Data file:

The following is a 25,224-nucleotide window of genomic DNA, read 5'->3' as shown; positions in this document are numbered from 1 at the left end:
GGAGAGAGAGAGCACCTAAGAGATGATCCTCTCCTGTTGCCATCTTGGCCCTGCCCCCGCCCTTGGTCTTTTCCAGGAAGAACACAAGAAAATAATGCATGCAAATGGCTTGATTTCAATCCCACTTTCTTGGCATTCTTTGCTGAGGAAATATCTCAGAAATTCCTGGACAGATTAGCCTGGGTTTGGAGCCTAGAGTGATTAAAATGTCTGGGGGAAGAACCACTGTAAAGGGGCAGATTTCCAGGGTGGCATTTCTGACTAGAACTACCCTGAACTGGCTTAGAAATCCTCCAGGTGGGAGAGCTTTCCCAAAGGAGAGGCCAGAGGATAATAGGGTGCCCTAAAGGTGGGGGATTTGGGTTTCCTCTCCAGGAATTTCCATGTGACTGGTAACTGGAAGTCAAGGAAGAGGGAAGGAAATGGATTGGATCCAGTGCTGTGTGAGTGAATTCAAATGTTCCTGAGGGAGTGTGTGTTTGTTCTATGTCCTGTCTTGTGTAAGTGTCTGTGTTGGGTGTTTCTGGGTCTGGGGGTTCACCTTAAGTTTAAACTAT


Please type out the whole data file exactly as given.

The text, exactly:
The following is a 25,224-nucleotide window of genomic DNA, read 5'->3' as shown; positions in this document are numbered from 1 at the left end:
GGAGAGAGAGAGCACCTAAGAGATGATCCTCTCCTGTTGCCATCTTGGCCCTGCCCCCGCCCTTGGTCTTTTCCAGGAAGAACACAAGAAAATAATGCATGCAAATGGCTTGATTTCAATCCCACTTTCTTGGCATTCTTTGCTGAGGAAATATCTCAGAAATTCCTGGACAGATTAGCCTGGGTTTGGAGCCTAGAGTGATTAAAATGTCTGGGGGAAGAACCACTGTAAAGGGGCAGATTTCCAGGGTGGCATTTCTGACTAGAACTACCCTGAACTGGCTTAGAAATCCTCCAGGTGGGAGAGCTTTCCCAAAGGAGAGGCCAGAGGATAATAGGGTGCCCTAAAGGTGGGGGATTTGGGTTTCCTCTCCAGGAATTTCCATGTGACTGGTAACTGGAAGTCAAGGAAGAGGGAAGGAAATGGATTGGATCCAGTGCTGTGTGAGTGAATTCAAATGTTCCTGAGGGAGTGTGTGTTTGTTCTATGTCCTGTCTTGTGTAAGTGTCTGTGTTGGGTGTTTCTGGGTCTGGGGGTTCACCTTAAGTTTAAACTAT